Let's start with the obvious... poop. The size, shape, colour and smell of your dog's poo will tell you a lot about their digestive health.
A good dog poo should be a nice brown colour with a medium firm consistency and a slightly bumpy form (think bowel shaped). The smell shouldn't be overly offensive and the poop shouldn't be messy to clean up i.e. there should be no nasty residue left on the ground.
A worrying poop would be one that is consistently very dark, red streaked, green and slimy or very pale (unless the dog eats a lot of bone). A very runny or soft poop or a poop like a smooth snake is also not a healthy poop.
A big voluminous poop is a no no. Healthy poop is generally smaller as the dog food isn't filled with a load of unnecessary products and fillers. And poop should not be covered in any kind of film or mucous. This can indicate inflammation of the bowel.
So next time you are scooping that poop, take an extra moment to clock its shape, volume, colour and smell. You can also get a feel for the consistency of the poop. It should be easily picked up off of the ground without leaving a mess.
And yes, smell is important. Any poop that has you grabbing a peg for your nose or gagging is a bad sign. No poop is going to smell of roses but really dreadful smelling poo is an indication of gut / food issues.
We are not talking about one rogue poop here. Occasionally a poop can come out surprisingly bad. Only take it as a sign of bad gut health if that kind of poop is the norm for your dog.
Much like poop, consistetnly smelly farts would be a red flag that all is not well inside your dog's guts. Passing gas is of course a natural and totally normal thing for all of us to do including our dogs but farts that consistently smell really bad are a sign that all is not well inside.
Skin, coat and ears
Issues with skin, coat and ears are all related to a certain degree and in dogs it is often a sign of a food allergy or intolerance.
Gungy, scabby, itchy or smelly ears can be a sign of irritations, allergies and yes, digestive issues. Ears should be relatively clean with no bad smells. A healthy amount of ear wax is fine but nothing dark, sticky or smelly. Lots of things can of course cause ear issues but it is always worth taking into account.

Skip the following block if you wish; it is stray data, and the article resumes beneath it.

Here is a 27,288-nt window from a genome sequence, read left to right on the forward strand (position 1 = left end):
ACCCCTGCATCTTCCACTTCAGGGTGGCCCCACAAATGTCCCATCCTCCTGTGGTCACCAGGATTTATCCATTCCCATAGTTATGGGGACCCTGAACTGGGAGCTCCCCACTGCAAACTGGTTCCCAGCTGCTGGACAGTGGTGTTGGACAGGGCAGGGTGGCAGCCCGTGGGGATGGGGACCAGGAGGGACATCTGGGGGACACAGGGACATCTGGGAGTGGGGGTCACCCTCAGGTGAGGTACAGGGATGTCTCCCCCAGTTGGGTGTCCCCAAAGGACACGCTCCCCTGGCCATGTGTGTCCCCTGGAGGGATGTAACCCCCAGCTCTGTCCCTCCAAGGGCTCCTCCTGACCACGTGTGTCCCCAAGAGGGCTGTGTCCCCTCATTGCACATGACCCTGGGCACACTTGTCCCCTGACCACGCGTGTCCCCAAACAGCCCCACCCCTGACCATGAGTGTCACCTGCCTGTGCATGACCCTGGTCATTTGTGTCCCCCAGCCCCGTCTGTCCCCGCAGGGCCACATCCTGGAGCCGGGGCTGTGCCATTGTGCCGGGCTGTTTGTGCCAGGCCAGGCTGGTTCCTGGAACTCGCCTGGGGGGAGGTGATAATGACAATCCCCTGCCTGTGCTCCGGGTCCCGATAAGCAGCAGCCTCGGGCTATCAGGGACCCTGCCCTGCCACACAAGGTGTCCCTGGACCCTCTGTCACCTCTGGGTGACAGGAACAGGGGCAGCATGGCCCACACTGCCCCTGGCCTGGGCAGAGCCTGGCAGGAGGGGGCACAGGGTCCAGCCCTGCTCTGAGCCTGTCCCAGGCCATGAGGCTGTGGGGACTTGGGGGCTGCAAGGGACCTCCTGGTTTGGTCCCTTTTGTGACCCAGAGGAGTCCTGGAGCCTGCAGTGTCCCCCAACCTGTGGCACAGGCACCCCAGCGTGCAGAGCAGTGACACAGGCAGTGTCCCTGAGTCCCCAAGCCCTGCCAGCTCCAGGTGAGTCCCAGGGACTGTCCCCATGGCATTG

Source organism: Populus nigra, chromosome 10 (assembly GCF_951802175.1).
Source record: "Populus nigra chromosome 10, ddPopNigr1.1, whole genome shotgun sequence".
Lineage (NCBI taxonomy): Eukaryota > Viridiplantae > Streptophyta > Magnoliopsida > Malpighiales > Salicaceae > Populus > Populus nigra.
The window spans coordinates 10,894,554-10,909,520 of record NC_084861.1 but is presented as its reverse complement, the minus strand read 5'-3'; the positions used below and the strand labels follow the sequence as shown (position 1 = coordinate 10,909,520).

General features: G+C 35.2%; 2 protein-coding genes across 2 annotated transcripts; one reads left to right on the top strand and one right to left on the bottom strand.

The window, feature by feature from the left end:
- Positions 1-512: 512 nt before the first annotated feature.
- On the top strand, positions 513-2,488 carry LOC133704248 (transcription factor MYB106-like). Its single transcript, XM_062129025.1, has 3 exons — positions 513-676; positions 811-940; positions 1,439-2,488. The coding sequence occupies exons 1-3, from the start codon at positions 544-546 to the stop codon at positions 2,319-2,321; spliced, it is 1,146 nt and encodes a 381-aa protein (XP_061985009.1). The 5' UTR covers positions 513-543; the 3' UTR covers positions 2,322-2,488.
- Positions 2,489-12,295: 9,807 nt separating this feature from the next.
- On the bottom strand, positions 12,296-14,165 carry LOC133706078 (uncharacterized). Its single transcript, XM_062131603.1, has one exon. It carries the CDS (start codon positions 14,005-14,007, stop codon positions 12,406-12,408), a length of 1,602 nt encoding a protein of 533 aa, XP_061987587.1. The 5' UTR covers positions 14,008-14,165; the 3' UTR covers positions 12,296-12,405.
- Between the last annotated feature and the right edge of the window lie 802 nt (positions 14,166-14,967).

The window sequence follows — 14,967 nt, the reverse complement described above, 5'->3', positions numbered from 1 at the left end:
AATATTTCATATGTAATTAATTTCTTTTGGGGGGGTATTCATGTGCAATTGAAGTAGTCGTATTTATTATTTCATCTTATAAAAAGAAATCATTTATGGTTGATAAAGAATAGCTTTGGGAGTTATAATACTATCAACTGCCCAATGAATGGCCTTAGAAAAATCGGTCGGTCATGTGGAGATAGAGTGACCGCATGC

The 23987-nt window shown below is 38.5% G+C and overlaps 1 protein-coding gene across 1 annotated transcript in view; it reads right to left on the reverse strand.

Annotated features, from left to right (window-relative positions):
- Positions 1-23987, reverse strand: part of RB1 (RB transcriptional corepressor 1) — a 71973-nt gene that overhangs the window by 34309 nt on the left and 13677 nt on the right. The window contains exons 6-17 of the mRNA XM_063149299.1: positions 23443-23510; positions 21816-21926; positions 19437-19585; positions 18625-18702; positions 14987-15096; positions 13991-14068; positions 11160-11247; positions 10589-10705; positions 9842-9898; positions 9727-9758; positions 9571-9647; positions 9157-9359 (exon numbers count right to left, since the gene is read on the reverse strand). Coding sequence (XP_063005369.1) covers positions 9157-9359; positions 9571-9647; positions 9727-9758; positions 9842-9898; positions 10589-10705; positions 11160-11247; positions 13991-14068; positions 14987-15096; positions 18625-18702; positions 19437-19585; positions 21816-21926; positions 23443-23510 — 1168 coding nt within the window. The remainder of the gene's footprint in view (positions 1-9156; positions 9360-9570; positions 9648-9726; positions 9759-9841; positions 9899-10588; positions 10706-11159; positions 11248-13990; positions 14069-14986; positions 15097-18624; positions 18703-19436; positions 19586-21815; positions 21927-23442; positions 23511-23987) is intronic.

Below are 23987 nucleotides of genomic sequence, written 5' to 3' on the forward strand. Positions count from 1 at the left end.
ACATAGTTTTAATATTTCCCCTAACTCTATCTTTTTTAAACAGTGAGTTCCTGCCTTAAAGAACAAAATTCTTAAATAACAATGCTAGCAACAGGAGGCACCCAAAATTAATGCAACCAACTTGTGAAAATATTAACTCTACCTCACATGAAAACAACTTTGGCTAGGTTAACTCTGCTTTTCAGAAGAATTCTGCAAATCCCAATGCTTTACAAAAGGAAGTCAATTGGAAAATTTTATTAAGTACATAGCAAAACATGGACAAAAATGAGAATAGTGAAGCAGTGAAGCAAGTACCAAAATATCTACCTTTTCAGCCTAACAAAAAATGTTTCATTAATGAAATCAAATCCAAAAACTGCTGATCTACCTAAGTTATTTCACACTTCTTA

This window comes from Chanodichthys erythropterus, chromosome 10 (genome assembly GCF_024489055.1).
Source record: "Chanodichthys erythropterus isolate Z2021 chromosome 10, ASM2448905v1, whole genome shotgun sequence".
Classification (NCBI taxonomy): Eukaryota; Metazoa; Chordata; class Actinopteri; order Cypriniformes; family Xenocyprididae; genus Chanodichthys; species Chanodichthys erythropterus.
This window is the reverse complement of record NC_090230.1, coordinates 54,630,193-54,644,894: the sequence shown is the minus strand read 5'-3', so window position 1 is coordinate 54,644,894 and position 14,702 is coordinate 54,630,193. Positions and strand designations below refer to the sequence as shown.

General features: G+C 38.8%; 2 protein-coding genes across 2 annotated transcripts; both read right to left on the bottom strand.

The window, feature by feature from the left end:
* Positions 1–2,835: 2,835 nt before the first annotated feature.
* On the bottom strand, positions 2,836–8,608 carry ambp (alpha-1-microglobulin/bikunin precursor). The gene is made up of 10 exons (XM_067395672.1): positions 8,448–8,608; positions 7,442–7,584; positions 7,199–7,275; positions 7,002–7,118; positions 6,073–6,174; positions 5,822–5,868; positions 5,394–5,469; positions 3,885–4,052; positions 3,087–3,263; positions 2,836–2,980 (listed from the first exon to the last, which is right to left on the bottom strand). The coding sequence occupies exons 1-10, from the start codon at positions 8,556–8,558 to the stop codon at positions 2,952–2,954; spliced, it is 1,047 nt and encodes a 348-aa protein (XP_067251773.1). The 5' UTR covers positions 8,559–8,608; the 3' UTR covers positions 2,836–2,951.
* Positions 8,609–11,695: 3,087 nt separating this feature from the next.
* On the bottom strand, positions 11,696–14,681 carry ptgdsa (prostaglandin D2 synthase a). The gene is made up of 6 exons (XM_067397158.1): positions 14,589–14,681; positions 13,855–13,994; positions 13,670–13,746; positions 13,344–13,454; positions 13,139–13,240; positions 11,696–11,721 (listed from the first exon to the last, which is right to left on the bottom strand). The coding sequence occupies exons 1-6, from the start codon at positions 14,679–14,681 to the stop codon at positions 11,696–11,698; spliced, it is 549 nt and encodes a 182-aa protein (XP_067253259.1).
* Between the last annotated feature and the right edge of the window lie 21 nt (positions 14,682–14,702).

Did you know that food allergies are actually the biggest cause of ear infections in dogs. Look for shaking of the head, rubbing of the face and even pain when ears are touched. And it is something that can happen at any stage of life. Many things can trigger an allergic reaction, even if it was something your dog has previously tolerated well for years.
A massive giveaway for digestive issues or an intolerance is a poor skin and coat condition. Itchy, flaky or inflamed skin and a dull coat, strong doggie smells and dander can all indicate potential problems. Your dog's food can be a good place to start when looking for a culprit.
If your dog has inflamed gums or plaque on their teeth, this would point to something in their diet that is not good or wholesome. Whether it is coming from their dog food or from scraps and treats being given to the dog, it shows a level of unhealthy ingredients in their diet.
A dog being fed a good diet shouldn't have teeth issues. Sticky, gungy, discoloured teeth means your dog's diet needs to be addressed. It is also a good idea to get into a daily brushing regime. Use a soft finger toothbrush and specially made doggie toothpaste (never use human toothpaste).
Weight and build
Finally, anyone's body says a lot about what is going down the hatch and happening on the inside. Assessing a dog's weight and body shape is essential if you want to keep your dog in peak condition.
A big mistake many dog owners make when trying to assess their dog's weight is looking at them from the side. You can tell a little from that position, for example a rotund belly. However, viewing your dog by looking down from above will give you much more information about your dog's waistline.
With a healthy weight dog you should be able to feel the ribs if you run your hands along their sides and you should be able to see a waist when looking down at their body from above.
If your dog has no obvious waist, they are carrying a few extra pounds. If you see a waist and can feel the ribs, that is perfect. If you can visually see the ribs and the spine, they are possibly under weight.
You see your dog every day so it can be harder to spot changes or assess your dog critically. If you struggle to be objective, ask a friend to do the above assessment for you.
What has all this got to do with dog food? Well, think about the foods we humans eat and how they ultimately make us look and feel. Similarly, a dog food that is providing a good balanced diet with all the nutrients your dog needs should not be causing your dog weight issues, unless you are over or under feeding. Check calories and protein vs carb content. Also check the recommended feeding portions but do bear in mind that the manufacturer often overstates meal sizes. Experiment and use the brand recommendations as a starting guideline only.
That's it folks. Here's to more informed dog food choices and healthy, happy dogs.
By Jenny Prevel